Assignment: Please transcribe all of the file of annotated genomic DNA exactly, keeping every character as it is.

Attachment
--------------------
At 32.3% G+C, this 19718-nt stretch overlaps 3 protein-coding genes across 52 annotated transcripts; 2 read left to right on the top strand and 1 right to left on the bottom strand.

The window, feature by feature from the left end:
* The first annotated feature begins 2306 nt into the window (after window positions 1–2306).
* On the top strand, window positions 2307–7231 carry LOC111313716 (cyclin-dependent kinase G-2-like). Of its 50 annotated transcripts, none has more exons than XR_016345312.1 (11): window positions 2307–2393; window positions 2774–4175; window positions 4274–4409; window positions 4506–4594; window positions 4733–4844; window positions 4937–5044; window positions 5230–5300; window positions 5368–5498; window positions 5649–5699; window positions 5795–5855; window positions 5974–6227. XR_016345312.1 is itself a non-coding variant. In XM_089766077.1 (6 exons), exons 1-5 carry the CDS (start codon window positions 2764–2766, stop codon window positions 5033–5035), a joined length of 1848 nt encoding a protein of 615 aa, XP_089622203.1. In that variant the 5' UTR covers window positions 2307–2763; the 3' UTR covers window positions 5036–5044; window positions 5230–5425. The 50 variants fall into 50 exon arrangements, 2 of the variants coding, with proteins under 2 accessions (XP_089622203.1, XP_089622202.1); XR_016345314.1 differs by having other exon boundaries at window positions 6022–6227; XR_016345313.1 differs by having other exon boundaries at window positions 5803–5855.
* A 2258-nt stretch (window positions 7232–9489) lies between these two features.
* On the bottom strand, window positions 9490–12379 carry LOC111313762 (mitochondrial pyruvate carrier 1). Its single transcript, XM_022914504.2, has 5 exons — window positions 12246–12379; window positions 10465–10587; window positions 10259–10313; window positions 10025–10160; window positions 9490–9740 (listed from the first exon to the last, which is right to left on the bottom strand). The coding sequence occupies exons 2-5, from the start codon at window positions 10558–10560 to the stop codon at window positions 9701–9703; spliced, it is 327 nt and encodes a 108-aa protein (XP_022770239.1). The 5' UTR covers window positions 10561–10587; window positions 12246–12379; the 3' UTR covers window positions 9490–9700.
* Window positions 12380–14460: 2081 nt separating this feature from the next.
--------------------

At 32.3% G+C, this 19718-nt stretch overlaps 3 protein-coding genes across 52 annotated transcripts; 2 read left to right on the top strand and 1 right to left on the bottom strand.

The window, feature by feature from the left end:
* The first annotated feature begins 2306 nt into the window (after window positions 1–2306).
* On the top strand, window positions 2307–7231 carry LOC111313716 (cyclin-dependent kinase G-2-like). Of its 50 annotated transcripts, none has more exons than XR_016345312.1 (11): window positions 2307–2393; window positions 2774–4175; window positions 4274–4409; window positions 4506–4594; window positions 4733–4844; window positions 4937–5044; window positions 5230–5300; window positions 5368–5498; window positions 5649–5699; window positions 5795–5855; window positions 5974–6227. XR_016345312.1 is itself a non-coding variant. In XM_089766077.1 (6 exons), exons 1-5 carry the CDS (start codon window positions 2764–2766, stop codon window positions 5033–5035), a joined length of 1848 nt encoding a protein of 615 aa, XP_089622203.1. In that variant the 5' UTR covers window positions 2307–2763; the 3' UTR covers window positions 5036–5044; window positions 5230–5425. The 50 variants fall into 50 exon arrangements, 2 of the variants coding, with proteins under 2 accessions (XP_089622203.1, XP_089622202.1); XR_016345314.1 differs by having other exon boundaries at window positions 6022–6227; XR_016345313.1 differs by having other exon boundaries at window positions 5803–5855.
* A 2258-nt stretch (window positions 7232–9489) lies between these two features.
* On the bottom strand, window positions 9490–12379 carry LOC111313762 (mitochondrial pyruvate carrier 1). Its single transcript, XM_022914504.2, has 5 exons — window positions 12246–12379; window positions 10465–10587; window positions 10259–10313; window positions 10025–10160; window positions 9490–9740 (listed from the first exon to the last, which is right to left on the bottom strand). The coding sequence occupies exons 2-5, from the start codon at window positions 10558–10560 to the stop codon at window positions 9701–9703; spliced, it is 327 nt and encodes a 108-aa protein (XP_022770239.1). The 5' UTR covers window positions 10561–10587; window positions 12246–12379; the 3' UTR covers window positions 9490–9700.
* Window positions 12380–14460: 2081 nt separating this feature from the next.